Users often think that a smaller gun is just like a larger gun, except smaller, and that is a huge over-simplification.  Many experienced shooters consider the .380 to be not a serious gun.

This should not be taken to suggest that a .380 is not reliable, but rather to suggest that a user should opt for the largest gun they can conceal (which is not always important, anyway), or the smallest gun with which they will actually practice.  Several companies make a small 9mm which is almost as small as a medium-sized .380, so in that case, there is no benefit to using the .380, unless you absolutely have to have a gun you can fit into a shirt pocket.

If it is small size and high reliability you seek, don’t overlook the 5-shot .38 revolver (I prefer those with a hammer).  The learning curve is a little longer, but they are very safe to carry, as powerful as a 9mm, and, if you pay close attention when loading, they are off the charts in reliability.  While it is true they only carry 5 rounds, most pocket .380s only carry 6-7.  If you are going to be limited to 5-6 shots, they should be as hard-hitting as possible, in order to disable the threat.  The revolver also eliminates the grip-strength problem faced by many women.

When choosing a handgun for personal protection, don’t go overboard making it easy on yourself.


Understanding the Handgun Manual of Arms

I have written before about action types and trigger types, but now we need to discuss the Manual of Arms.  This refers to the actual operation of a gun, sometimes called “running the gun”.  While this relates mostly to someone who carries a gun on their person, it also applies to someone who stores a gun at home.  More than one person has retrieved a gun in an emergency, only to discover that it was not immediately dischargeable, and they weren’t sure how to recover.  There are two questions, the answers to which will vary depending on the type of gun:

  1.  in what condition should this gun be carried (or stored)?
  2.  what steps are necessary to make it dischargeable?

I will start with the simplest type, and move toward the more complex.

Revolver.  Most are double-action (DA), which means they can be fired cocked (single-action) or uncocked (double-action).  It is a common convention to only fire them in DA mode, and they must never be carried or stored in single-action.  Some revolvers are double-action only (DAO).  There is no safety, so running the gun simply means point and shoot.

Revolver (SAO).  It would be uncommon for someone to have a single action revolver (which can only be fired when cocked), and not know this, as these are typically used for competition, but these guns should never be carried with a round under the hammer.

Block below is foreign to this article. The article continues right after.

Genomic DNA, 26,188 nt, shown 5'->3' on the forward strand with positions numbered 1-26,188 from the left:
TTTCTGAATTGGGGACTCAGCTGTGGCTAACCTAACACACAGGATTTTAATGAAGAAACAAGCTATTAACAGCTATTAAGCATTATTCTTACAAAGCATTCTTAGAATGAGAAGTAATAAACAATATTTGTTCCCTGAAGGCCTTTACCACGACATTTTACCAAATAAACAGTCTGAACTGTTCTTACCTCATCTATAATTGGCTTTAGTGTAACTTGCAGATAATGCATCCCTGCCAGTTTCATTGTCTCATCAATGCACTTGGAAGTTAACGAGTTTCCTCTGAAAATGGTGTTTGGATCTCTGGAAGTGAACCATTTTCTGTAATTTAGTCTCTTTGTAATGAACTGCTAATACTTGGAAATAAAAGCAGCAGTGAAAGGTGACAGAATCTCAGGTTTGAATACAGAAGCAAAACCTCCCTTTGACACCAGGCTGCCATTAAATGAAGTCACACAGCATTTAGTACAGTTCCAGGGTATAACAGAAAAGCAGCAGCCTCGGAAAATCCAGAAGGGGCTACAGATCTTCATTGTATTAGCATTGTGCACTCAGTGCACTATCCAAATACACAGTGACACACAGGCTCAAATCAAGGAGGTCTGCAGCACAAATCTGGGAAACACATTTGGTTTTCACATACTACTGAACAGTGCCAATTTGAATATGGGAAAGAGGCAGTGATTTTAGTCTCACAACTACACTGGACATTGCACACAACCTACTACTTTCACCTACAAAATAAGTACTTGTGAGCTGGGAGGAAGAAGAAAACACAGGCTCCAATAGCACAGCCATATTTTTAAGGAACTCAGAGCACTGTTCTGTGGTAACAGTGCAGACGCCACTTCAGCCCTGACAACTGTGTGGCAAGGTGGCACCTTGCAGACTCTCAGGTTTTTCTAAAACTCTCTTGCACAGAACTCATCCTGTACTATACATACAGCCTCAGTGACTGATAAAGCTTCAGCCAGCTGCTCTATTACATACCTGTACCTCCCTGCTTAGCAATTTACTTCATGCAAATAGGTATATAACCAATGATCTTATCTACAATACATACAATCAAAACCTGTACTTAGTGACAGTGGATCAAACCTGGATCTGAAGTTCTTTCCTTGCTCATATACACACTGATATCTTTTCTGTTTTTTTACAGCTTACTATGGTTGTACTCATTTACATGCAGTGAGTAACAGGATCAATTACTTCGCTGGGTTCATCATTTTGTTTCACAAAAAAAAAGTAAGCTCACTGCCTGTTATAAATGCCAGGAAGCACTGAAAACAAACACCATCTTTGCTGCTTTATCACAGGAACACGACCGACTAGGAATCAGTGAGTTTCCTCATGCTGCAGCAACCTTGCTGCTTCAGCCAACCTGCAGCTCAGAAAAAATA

Semi-automatic (striker-fired).  These guns do not have an external hammer, and often do not have a safety.  They should be carried with a round in the chamber, and safety off.  On presentation, take off the safety (if on) and press the trigger.  In a crisis, if you forget the safety, or cannot take it off in less than 1 second, you are in trouble.

Semi-automatic (hammer-fired, SAO).  Many hammer-fired guns are single-action only.  When you rack the slide to charge the chamber, the hammer is cocked, and the gun will not fire if it is decocked.  These are carried “cocked-and-locked” (safety on).  On presentation, take off the safety and press the trigger.  Another option is to not have a round in the chamber (only advisable at home).  Yet another option is to rack the slide and manually decock the hammer (this is dangerous).  On presentation, cock the hammer with your thumb.

Semi-automatic (hammer-fired, DA, with safety and no decocker).  Same as above, except that, when decocked, it is not necessary to cock the hammer.  The trigger will do that.  On presentation, (if safety on), take off the safety and press the trigger.  If decocked, just press the trigger.  It cannot be decocked with the safety on.  **

Semi-automatic (hammer-fired, DA, with decocker and no safety).  Same as above, except there is no safety.  After racking the slide, you must carry the gun decocked.  On presentation, just press the trigger.  **

Semi-automatic (hammer-fired, DA, with both safety and decocker).  Some Beretta models have this odd combination.  After racking the slide, when you put on the safety, it automatically decocks the hammer.  On presentation, you must take off the safety first.  **

**  When firing a decocked, double-action gun, the first pull of the trigger is long and relatively heavy, by design.  Since the gun always resets itself on firing to single-action (cocked), all subsequent pulls will be short and easy.  It takes some training to get used to this, and many people will prematurely discharge the second round.  It is due to this training issue that most police departments use striker-fired guns, where every trigger pull is the same.

It is important that you train around the proper operation of your gun so that you don’t fumble in a crisis.  A drill I recommend is loading your gun, and putting it in the condition you would carry it (safety on, decocked, etc.).  Place it on a bench (on in a holster, if that is allowed), and put a silhouette target at 3 yards distance (later, at 5 yards).  Track the time it takes to retrieve the gun, make it dischargeable, and put two good shots in center mass.  The goal is three seconds.  Repeat as necessary.

Ammo Properties

All types of ammunition share certain properties which can be important to the user, and these are described below.